Universal Robots (UR), the pioneer of collaborative robots (Cobots), is committed to improve human-robot collaboration across the world. Cobots are becoming increasingly popular in India and the manufacturer targets to double its sales every year for the next 4-5 years. Subhajit Roy speaks to Pradeep David, General Manager – South Asia, Universal Robots. Interview excerpts:
Cobots is the concept being popularised by Universal Robots. How do you see its acceptance in the Indian market?
The concept of collaborative robots or Cobots was invented by our CTO and founder Esben Ostergaard and is only being popularised since 2010. In the Indian context where labour is comparatively cheap, we really cannot eliminate all labours unlike robots do, with the concept of total automation. Cobots are designed to perform collaboratively alongside human workforce. Further, Cobots are relatively inexpensive, flexible and safe from a deployment perspective. Therefore, we feel, Cobots are very apt for the Indian market.
How do you gauge the market potential in India?
The Cobots can be used in the areas that may not be imagined today. For example, we have Cobots flying an airplane along with pilot as a co-pilot. There are Cobots that are assisting in the breakfast buffet line. Since Cobots are safe to operate with human beings, they can assist human workforce in many of the tasks they are doing. Frankly, we are yet to tap many unexplored areas.
How many of your Cobots are already deployed in the markets across the globe and in India?
So far, we have deployed around 16,000 Cobots globally. In India, we entered in 2015 and have already sold around 250 Cobots.
Which are the sectors you are targeting?
UR’s robotic arms can automate virtually anything – from assembly to painting, screw driving, labelling, packing, polishing, and injection and whatever other tasks you can think of. The UR arms can be implemented in virtually any industry, by any employee. Cobots are being considered as the third arm of an operator and a critical component for the factory of the future.
In India, we have done well in auto and auto components sector. FMCG is the next area of growth for us as Cobots are proven to be useful in packaging of goods. We are also targeting electronics goods segment.
How do you see the performance of your Indian subsidiary?
Considering that we have only started a year and a half ago, I think we have done extremely well. We are going to doubling in growth every year for the next five years. We have a very vibrant distributor network and are going to double that as we go ahead because we have penetrated many new verticals and geographies. Today UR is well-positioned to provide robots that are safe to work alongside human beings.
It is said that robots are killing and stealing jobs. What is your take on this?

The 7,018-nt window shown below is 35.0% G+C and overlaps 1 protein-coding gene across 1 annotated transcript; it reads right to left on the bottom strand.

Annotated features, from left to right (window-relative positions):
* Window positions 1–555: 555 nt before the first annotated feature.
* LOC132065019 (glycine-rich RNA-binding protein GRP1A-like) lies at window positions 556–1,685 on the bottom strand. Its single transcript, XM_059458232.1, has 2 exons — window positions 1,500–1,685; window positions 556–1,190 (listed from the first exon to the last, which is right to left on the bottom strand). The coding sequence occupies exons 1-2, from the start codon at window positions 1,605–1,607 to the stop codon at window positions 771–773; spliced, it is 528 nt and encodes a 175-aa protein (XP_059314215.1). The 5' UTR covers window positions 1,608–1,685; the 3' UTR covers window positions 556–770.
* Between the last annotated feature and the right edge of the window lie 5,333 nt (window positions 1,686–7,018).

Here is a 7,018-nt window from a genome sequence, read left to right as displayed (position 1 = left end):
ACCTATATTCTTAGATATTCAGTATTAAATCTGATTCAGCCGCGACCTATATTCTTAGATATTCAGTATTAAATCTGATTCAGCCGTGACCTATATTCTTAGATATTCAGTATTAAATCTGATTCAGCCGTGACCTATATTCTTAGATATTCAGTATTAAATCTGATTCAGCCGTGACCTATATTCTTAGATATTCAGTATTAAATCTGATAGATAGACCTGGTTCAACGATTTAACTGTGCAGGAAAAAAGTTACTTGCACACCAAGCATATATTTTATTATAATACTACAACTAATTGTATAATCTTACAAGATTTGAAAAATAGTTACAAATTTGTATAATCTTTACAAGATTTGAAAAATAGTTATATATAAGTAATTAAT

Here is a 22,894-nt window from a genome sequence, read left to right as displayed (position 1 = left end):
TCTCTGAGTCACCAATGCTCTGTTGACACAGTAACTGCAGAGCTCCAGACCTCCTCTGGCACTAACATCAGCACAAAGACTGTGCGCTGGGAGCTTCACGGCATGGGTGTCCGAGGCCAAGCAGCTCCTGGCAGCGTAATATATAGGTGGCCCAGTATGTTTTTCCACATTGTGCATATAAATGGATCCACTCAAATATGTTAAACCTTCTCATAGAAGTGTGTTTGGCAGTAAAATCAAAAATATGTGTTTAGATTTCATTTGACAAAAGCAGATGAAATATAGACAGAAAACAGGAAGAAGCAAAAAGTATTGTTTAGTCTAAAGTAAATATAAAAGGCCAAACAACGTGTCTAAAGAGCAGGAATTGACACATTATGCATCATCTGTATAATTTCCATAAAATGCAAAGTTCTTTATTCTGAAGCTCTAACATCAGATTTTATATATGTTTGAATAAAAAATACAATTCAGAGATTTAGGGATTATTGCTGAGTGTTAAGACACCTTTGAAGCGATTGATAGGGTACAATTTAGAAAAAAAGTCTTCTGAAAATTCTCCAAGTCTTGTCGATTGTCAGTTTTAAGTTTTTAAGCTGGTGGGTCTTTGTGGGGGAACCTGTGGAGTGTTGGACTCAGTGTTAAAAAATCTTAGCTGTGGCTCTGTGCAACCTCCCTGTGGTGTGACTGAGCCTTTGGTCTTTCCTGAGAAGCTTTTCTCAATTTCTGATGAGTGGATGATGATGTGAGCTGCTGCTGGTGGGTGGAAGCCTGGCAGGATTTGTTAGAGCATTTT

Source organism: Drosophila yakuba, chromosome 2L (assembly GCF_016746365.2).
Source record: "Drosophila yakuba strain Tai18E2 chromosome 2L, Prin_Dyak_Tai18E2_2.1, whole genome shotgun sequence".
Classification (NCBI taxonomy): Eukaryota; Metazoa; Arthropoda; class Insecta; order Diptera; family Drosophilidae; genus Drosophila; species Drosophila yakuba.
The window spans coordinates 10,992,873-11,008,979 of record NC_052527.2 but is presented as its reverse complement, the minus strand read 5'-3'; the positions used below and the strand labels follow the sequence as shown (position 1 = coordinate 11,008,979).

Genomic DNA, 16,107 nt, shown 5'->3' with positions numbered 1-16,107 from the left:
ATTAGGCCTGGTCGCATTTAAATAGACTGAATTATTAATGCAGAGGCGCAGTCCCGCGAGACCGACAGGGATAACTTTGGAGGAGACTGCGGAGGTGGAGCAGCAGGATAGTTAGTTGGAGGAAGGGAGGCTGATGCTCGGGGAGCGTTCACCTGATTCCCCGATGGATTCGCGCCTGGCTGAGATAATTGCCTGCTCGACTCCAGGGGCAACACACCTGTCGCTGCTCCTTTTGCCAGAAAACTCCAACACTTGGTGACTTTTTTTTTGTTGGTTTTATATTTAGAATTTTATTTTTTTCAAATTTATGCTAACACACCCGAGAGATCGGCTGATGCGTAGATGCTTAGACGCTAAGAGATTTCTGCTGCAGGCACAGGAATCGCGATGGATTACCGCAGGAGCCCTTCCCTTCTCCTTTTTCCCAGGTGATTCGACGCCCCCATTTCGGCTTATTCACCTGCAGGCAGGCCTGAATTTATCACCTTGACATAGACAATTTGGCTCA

We talked about robots and humans working together – not killing or stealing jobs. There are a lot of places where humans are not required or should not be exposed to avoid hurting them whether physically or mentally. One may say that a job is going away, but how long is India going to be competitive with the low-level jobs like picking up an object from a place and placing it somewhere. We won’t be competitive by doing so and will get wiped away because others are doing it much more efficiently around the globe. So, for India to stay competitive, we must raise our workforce skill level. People who used to do unskilled jobs are now operating our Cobots in places like Aurolab and SMEW in India – they did not lose their jobs. Deployment of a cobot in a manufacturing plant improves productivity, quality and accuracy.
What are the USPs of a Cobot?
Our Cobots are low-cost, easy-to-deploy, simple-to-program robots that work on the principle of human-robot collaboration. The payback period is also shorter for Cobots — 18-24 months — compared to 36-50 months for industrial robots.
How easy is it operating a Cobot?
It’s extremely simple! We teach people how to completely handle a Cobot on their own in a matter of couple of days.
How are you committed to ‘Make in India’?
Though our technology is made in Denmark, we are helping many manufactures in India to be very competitive in the manufacturing sector. We aim to help Indian manufacturers “Make in India with quality”.
Are you looking at manufacturing in India?
As the volume increases, we will be looking at manufacturing in India.
Can you tell us about your roadmap for the next five years?
We are the leaders in this business and we intend to maintain our leadership position. We stood 25th in the list of the 50 most innovative companies in the world, recognised by Massachusetts Institute of Technology (MIT). Our strategy is to always be a couple of years ahead of any competition that comes up and we are investing heavily in R&D. We signed an agreement with the US-based Teradyne in 2015 to enhance our financial strength in terms of R&D.
What will be your roadmap for India?
In India, we are yet to have a substantial business. Right now, we have a very small business and have a 12-partner network which is not enough to cover all of India. The opportunity is huge and we have to build out our ecosystem in India. There’s a lot of work to be done.